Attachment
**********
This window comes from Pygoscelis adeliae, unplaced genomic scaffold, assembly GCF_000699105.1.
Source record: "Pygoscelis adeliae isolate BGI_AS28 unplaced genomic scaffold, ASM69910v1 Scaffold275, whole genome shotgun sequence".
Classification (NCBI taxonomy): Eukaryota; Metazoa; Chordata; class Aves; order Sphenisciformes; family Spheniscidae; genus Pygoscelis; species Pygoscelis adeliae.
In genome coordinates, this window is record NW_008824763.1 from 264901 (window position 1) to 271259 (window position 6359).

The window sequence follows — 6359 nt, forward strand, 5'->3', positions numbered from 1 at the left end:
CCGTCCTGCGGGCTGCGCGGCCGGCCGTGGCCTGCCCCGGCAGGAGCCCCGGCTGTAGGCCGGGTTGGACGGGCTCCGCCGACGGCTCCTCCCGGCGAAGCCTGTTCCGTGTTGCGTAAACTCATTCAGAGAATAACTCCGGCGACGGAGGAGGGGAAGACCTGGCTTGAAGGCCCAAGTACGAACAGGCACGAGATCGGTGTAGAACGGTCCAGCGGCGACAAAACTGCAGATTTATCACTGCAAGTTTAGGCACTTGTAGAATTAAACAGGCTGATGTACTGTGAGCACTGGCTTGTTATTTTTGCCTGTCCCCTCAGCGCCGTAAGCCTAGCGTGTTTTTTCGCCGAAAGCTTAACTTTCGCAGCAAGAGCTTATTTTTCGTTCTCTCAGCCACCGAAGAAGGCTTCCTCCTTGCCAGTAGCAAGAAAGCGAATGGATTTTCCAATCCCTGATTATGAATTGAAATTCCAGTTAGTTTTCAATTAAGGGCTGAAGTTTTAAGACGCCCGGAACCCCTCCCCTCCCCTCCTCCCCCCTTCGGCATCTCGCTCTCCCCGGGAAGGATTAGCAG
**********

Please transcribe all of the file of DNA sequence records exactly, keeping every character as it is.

This window comes from Pygoscelis adeliae, unplaced genomic scaffold, assembly GCF_000699105.1.
Source record: "Pygoscelis adeliae isolate BGI_AS28 unplaced genomic scaffold, ASM69910v1 Scaffold275, whole genome shotgun sequence".
Classification (NCBI taxonomy): Eukaryota; Metazoa; Chordata; class Aves; order Sphenisciformes; family Spheniscidae; genus Pygoscelis; species Pygoscelis adeliae.
In genome coordinates, this window is record NW_008824763.1 from 264901 (window position 1) to 271259 (window position 6359).

The window sequence follows — 6359 nt, forward strand, 5'->3', positions numbered from 1 at the left end:
CCGTCCTGCGGGCTGCGCGGCCGGCCGTGGCCTGCCCCGGCAGGAGCCCCGGCTGTAGGCCGGGTTGGACGGGCTCCGCCGACGGCTCCTCCCGGCGAAGCCTGTTCCGTGTTGCGTAAACTCATTCAGAGAATAACTCCGGCGACGGAGGAGGGGAAGACCTGGCTTGAAGGCCCAAGTACGAACAGGCACGAGATCGGTGTAGAACGGTCCAGCGGCGACAAAACTGCAGATTTATCACTGCAAGTTTAGGCACTTGTAGAATTAAACAGGCTGATGTACTGTGAGCACTGGCTTGTTATTTTTGCCTGTCCCCTCAGCGCCGTAAGCCTAGCGTGTTTTTTCGCCGAAAGCTTAACTTTCGCAGCAAGAGCTTATTTTTCGTTCTCTCAGCCACCGAAGAAGGCTTCCTCCTTGCCAGTAGCAAGAAAGCGAATGGATTTTCCAATCCCTGATTATGAATTGAAATTCCAGTTAGTTTTCAATTAAGGGCTGAAGTTTTAAGACGCCCGGAACCCCTCCCCTCCCCTCCTCCCCCCTTCGGCATCTCGCTCTCCCCGGGAAGGATTAGCAG